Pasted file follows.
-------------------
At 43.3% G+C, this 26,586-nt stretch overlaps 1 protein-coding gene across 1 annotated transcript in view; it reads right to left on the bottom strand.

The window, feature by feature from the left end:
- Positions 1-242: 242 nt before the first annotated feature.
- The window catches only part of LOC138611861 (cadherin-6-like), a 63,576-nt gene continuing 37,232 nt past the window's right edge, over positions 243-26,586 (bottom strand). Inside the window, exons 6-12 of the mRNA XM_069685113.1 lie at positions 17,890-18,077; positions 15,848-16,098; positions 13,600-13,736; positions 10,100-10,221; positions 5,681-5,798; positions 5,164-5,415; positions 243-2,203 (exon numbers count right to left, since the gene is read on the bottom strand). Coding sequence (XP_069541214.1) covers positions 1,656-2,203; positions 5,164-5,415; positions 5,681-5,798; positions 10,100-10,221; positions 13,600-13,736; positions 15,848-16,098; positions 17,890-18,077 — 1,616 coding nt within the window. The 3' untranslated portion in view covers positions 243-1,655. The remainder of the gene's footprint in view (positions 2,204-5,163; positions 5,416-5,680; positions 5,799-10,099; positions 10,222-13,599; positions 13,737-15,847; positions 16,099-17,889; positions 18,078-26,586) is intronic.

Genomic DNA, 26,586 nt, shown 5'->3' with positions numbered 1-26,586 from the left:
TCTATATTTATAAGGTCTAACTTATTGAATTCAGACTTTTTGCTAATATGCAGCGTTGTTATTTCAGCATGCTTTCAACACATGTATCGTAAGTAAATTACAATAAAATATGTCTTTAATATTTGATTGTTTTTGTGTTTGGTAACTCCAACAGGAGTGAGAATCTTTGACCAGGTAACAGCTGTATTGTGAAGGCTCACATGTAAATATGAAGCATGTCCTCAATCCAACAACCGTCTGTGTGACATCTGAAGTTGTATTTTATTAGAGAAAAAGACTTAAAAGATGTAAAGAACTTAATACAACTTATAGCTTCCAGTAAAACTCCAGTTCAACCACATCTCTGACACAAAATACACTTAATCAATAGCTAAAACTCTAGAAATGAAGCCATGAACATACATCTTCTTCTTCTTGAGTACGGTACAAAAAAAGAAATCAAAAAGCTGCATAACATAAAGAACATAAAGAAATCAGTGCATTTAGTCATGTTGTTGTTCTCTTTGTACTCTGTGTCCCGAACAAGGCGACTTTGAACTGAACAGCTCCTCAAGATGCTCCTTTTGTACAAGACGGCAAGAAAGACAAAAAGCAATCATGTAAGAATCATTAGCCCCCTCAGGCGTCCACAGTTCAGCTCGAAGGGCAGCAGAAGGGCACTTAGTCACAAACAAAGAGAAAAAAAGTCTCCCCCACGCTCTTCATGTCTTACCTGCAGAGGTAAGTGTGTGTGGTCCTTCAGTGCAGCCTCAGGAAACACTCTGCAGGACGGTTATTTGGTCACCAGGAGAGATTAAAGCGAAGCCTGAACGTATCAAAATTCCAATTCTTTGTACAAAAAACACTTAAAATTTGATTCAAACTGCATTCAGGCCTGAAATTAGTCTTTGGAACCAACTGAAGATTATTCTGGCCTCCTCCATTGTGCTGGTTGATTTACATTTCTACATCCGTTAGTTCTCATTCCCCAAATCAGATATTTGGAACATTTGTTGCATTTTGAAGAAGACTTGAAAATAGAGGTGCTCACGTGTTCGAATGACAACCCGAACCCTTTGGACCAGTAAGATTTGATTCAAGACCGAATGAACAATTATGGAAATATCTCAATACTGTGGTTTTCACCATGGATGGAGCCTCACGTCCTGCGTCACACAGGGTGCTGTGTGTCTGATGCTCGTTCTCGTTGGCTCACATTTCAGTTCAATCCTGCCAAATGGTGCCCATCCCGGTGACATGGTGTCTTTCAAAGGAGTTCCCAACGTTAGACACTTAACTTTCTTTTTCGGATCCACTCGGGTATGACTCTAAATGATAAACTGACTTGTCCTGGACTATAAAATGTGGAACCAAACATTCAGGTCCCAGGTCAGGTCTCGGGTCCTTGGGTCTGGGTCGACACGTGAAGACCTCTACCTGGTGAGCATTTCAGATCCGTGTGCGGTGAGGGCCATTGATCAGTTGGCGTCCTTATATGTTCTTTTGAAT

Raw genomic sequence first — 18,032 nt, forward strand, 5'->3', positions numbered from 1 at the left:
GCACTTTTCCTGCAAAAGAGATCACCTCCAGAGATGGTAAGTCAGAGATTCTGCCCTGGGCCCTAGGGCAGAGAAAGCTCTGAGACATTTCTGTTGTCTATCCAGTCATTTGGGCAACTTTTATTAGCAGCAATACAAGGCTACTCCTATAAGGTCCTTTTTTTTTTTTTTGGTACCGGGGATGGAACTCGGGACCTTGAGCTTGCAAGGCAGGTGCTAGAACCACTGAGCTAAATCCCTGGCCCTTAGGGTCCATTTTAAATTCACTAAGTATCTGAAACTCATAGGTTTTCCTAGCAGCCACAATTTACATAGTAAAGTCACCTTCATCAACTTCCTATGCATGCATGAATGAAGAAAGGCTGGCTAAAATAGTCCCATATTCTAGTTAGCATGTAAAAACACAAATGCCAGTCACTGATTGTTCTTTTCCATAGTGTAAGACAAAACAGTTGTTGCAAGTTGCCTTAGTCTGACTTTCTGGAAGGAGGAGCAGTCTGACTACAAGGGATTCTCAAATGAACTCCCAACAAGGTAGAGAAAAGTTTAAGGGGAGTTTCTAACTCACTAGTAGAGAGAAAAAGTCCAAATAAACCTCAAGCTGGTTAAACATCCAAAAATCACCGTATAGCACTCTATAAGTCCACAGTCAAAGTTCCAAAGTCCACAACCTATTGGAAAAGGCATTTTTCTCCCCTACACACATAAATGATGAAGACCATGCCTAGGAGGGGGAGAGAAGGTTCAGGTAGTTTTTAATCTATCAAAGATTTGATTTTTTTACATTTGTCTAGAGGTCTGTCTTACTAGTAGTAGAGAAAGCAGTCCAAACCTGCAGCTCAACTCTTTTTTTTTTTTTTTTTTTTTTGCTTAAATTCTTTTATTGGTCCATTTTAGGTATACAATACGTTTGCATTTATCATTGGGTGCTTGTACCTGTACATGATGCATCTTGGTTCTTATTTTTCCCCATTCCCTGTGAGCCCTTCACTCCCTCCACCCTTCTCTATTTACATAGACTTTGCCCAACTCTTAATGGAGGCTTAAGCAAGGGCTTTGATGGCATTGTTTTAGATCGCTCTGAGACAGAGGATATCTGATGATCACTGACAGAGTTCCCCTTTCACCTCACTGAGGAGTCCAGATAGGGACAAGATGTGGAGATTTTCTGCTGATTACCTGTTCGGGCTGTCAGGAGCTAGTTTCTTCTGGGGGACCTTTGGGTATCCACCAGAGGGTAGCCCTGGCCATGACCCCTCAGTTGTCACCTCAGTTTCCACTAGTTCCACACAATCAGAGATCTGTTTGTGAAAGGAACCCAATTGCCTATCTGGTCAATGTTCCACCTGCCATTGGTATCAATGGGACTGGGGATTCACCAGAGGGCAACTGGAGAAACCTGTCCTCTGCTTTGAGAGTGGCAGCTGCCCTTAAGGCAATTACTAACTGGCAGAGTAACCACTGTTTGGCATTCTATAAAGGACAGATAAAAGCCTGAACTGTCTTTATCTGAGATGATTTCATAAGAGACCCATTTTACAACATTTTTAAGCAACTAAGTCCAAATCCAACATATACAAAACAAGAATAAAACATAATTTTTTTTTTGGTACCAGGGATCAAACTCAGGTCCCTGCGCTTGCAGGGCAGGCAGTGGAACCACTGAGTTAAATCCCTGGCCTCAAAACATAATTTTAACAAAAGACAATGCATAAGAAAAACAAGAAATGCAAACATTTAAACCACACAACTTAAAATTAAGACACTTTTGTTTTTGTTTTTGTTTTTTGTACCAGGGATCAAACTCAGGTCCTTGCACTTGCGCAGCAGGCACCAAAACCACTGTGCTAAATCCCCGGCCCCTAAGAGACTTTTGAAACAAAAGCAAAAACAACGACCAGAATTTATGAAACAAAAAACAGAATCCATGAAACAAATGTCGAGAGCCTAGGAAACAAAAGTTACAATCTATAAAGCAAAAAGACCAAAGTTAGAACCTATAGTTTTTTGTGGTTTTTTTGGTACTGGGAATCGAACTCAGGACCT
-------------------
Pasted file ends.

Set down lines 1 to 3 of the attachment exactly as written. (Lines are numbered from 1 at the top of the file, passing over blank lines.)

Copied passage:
At 43.3% G+C, this 26,586-nt stretch overlaps 1 protein-coding gene across 1 annotated transcript in view; it reads right to left on the bottom strand.

The window, feature by feature from the left end:
- Positions 1-242: 242 nt before the first annotated feature.